Ranchers cope with vehicular traffic on U.S. 95, ATVs in Owyhee County as they turnout cattle to public lands
Spring turnout is a time that ranchers look forward to … it’s a time to drive the cattle to spring pastures with the family.
For two ranch families in Idaho, spring turnout includes an additional challenge — the Mink family trails their cattle through busy traffic on U.S. 95 near Cambridge, and the Jaca family drives their cattle into an area heavily used by ATVs in the Owyhee Mountains.
The Minks recruit friends and family to help drive their cattle along U.S. 95. It takes lots of helpers to keep the animals moving forward in the right direction and collect the strays.
For the Minks, it was the 71st consecutive years that they’ve done the cattle drive on Idaho’s main north-south highway.
The Washington County sheriff was out in front, stopping motorists as the cattle moved up the highway. Friends and family drive the cattle along the north side of the highway with horses and ATVs.
They tried to keep one lane open as the cattle moved through, but sometimes the cattle would cross over to the other lane.
“It went good today, and we had a hell of a good crew,” says Roy Mink of Mink Land and Livestock. “When the cattle come off the feed yard, they come off like a bunch of race horses, and then generally they’ll slow up a bit. It went well.
“You just try to keep ’em going. Have some kids running behind so when the baby calves crawl through the fence holes, you can get ’em back out. It hasn’t always been this easy.”
People didn’t seem to mind stopping for a moment on U.S. 95 to let the cattle move through. Some took pictures out the window. “Wow. I’ve never seen this before,” says Jessica Records. “Pretty crazy! I used to work on a ranch branding cattle, but they were always contained.”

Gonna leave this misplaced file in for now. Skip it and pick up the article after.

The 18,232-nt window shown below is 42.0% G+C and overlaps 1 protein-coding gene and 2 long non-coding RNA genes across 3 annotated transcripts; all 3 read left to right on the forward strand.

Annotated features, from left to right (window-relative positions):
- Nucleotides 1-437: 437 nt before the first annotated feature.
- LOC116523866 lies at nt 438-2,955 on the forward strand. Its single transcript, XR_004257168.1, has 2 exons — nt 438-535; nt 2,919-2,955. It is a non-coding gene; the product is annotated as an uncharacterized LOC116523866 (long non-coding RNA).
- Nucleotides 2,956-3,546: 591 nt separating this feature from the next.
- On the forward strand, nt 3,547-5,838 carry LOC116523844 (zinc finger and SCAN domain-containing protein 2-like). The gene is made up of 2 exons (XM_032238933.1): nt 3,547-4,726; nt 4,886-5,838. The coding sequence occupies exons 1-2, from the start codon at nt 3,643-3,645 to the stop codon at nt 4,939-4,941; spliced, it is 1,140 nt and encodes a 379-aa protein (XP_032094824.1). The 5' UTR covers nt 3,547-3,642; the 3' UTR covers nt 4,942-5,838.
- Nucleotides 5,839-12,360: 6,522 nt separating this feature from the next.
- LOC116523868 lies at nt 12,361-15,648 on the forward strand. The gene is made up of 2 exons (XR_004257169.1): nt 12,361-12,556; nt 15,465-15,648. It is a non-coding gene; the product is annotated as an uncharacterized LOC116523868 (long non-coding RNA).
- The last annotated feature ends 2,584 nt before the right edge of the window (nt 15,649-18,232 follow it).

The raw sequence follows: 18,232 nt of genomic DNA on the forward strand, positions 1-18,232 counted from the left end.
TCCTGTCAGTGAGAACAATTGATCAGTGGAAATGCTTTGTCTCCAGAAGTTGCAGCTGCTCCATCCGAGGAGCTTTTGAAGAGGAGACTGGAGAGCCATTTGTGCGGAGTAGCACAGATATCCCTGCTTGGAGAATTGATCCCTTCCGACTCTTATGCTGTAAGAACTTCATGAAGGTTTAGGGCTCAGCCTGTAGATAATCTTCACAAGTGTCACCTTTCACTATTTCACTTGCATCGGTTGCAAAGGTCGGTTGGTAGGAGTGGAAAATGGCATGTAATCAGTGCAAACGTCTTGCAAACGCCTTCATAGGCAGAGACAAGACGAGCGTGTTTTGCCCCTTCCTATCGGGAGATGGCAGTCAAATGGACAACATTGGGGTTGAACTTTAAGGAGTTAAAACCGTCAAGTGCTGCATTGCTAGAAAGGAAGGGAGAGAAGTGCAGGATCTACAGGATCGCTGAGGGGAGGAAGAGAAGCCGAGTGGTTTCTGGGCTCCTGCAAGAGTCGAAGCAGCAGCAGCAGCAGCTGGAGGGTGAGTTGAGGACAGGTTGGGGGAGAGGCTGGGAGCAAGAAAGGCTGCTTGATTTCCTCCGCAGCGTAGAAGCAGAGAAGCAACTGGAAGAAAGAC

One truck driver with Knight Trucking from Las Vegas said, “I’ve never seen this before … it’s like a page out of the Old West.”
Eventually, the Minks reached the turnoff for their spring pasture and drove the cattle into the hills. “We’re turning out to our spring pasture,” says Justin Mink of Mink Land and Livestock. “We take about 200 head out, and then in mid-June, we’ll gather them and take them to Council Mountain.”
Mink says U.S. 95 is the most efficient way to reach their spring pasture. “It’s kind of a history and tradition that a guy hates to break,” he says. “It’s just easier to drive them up the highway versus gathering them into a truck and hauling them. Doing it just like we’ve always done it for 71 years.”
It’s nice to move the cattle away from the home ranch to spring pastures, Mink says. “It’s a great feeling … being able to be out here in the green and the sunshine, come out and use the grass and the resources we have available to us.”
Friends of the Minks enjoy being part of the cattle drive. Terry Hendrix says he participates “just for the fun of it. It gives me something to do with my horses. I like riding my horses, so it’s a great activity to do something with them.”
And the kids had fun, too. Why? Jarret Mink says he was there to help because everyone in the family participated in the cattle drive. Would he do it anyway? “Yeah. I like pushing calves,” he says with a grin.
Once the cattle were herded onto the spring range, the family took some leisure time to hang out, and the kids picked some wildflowers for the Easter dinner table. “We’ll do our family gathering here. We’ll have some cinnamon rolls and coffee, hang out a little bit, and preparing for Easter, cuz it’s Easter weekend. It’s been a great day. Glad everything went well,” Justin Mink says.
Meanwhile, out on the front side of the Owyhee Mountains, the Jaca family led their cattle up the trail toward Chalky Butte trailhead, a popular off-highway vehicle parking area. The Jacas have ranched in the area for multiple generations, long before ATV’s were invented.